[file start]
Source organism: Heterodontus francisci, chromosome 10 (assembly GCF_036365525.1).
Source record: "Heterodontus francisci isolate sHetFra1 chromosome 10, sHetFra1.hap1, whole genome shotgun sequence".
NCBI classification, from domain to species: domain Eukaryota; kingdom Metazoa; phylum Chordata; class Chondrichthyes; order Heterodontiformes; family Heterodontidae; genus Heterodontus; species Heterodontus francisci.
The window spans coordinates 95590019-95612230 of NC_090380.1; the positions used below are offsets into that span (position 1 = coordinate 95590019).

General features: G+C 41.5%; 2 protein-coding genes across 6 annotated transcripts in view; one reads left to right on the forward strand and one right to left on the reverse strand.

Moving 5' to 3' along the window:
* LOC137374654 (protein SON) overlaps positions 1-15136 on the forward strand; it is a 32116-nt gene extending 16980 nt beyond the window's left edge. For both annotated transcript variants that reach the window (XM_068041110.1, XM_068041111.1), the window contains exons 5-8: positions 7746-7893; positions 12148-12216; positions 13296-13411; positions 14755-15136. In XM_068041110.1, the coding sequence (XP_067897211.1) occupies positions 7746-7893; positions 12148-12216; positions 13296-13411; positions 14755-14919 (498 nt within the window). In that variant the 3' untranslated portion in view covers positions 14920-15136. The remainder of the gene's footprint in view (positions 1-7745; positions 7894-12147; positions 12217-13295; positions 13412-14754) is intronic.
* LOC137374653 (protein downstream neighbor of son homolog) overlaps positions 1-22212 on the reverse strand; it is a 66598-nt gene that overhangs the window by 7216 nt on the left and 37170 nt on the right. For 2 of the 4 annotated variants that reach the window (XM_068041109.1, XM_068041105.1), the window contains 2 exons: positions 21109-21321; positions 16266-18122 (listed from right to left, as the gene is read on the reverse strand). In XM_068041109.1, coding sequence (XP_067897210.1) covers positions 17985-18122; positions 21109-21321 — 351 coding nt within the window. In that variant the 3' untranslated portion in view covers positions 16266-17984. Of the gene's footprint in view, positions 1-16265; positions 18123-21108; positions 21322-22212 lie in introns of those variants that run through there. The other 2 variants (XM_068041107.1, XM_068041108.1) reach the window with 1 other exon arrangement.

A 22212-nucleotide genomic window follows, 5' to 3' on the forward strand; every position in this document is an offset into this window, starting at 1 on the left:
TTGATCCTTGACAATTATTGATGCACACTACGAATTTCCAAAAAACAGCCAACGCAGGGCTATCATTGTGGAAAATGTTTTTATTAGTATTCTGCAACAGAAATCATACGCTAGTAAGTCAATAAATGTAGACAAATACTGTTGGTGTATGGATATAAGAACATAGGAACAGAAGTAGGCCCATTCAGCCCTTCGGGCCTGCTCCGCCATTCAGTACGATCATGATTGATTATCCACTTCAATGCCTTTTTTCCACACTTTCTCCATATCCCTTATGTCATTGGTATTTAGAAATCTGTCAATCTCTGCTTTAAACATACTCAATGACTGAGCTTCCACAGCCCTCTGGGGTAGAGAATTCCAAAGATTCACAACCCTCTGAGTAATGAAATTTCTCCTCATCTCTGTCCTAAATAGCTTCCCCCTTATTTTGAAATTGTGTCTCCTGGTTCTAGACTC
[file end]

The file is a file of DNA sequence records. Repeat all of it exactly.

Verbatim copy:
Source organism: Heterodontus francisci, chromosome 10 (assembly GCF_036365525.1).
Source record: "Heterodontus francisci isolate sHetFra1 chromosome 10, sHetFra1.hap1, whole genome shotgun sequence".
NCBI classification, from domain to species: domain Eukaryota; kingdom Metazoa; phylum Chordata; class Chondrichthyes; order Heterodontiformes; family Heterodontidae; genus Heterodontus; species Heterodontus francisci.
The window spans coordinates 95590019-95612230 of NC_090380.1; the positions used below are offsets into that span (position 1 = coordinate 95590019).

General features: G+C 41.5%; 2 protein-coding genes across 6 annotated transcripts in view; one reads left to right on the forward strand and one right to left on the reverse strand.

Moving 5' to 3' along the window:
* LOC137374654 (protein SON) overlaps positions 1-15136 on the forward strand; it is a 32116-nt gene extending 16980 nt beyond the window's left edge. For both annotated transcript variants that reach the window (XM_068041110.1, XM_068041111.1), the window contains exons 5-8: positions 7746-7893; positions 12148-12216; positions 13296-13411; positions 14755-15136. In XM_068041110.1, the coding sequence (XP_067897211.1) occupies positions 7746-7893; positions 12148-12216; positions 13296-13411; positions 14755-14919 (498 nt within the window). In that variant the 3' untranslated portion in view covers positions 14920-15136. The remainder of the gene's footprint in view (positions 1-7745; positions 7894-12147; positions 12217-13295; positions 13412-14754) is intronic.
* LOC137374653 (protein downstream neighbor of son homolog) overlaps positions 1-22212 on the reverse strand; it is a 66598-nt gene that overhangs the window by 7216 nt on the left and 37170 nt on the right. For 2 of the 4 annotated variants that reach the window (XM_068041109.1, XM_068041105.1), the window contains 2 exons: positions 21109-21321; positions 16266-18122 (listed from right to left, as the gene is read on the reverse strand). In XM_068041109.1, coding sequence (XP_067897210.1) covers positions 17985-18122; positions 21109-21321 — 351 coding nt within the window. In that variant the 3' untranslated portion in view covers positions 16266-17984. Of the gene's footprint in view, positions 1-16265; positions 18123-21108; positions 21322-22212 lie in introns of those variants that run through there. The other 2 variants (XM_068041107.1, XM_068041108.1) reach the window with 1 other exon arrangement.

A 22212-nucleotide genomic window follows, 5' to 3' on the forward strand; every position in this document is an offset into this window, starting at 1 on the left:
TTGATCCTTGACAATTATTGATGCACACTACGAATTTCCAAAAAACAGCCAACGCAGGGCTATCATTGTGGAAAATGTTTTTATTAGTATTCTGCAACAGAAATCATACGCTAGTAAGTCAATAAATGTAGACAAATACTGTTGGTGTATGGATATAAGAACATAGGAACAGAAGTAGGCCCATTCAGCCCTTCGGGCCTGCTCCGCCATTCAGTACGATCATGATTGATTATCCACTTCAATGCCTTTTTTCCACACTTTCTCCATATCCCTTATGTCATTGGTATTTAGAAATCTGTCAATCTCTGCTTTAAACATACTCAATGACTGAGCTTCCACAGCCCTCTGGGGTAGAGAATTCCAAAGATTCACAACCCTCTGAGTAATGAAATTTCTCCTCATCTCTGTCCTAAATAGCTTCCCCCTTATTTTGAAATTGTGTCTCCTGGTTCTAGACTC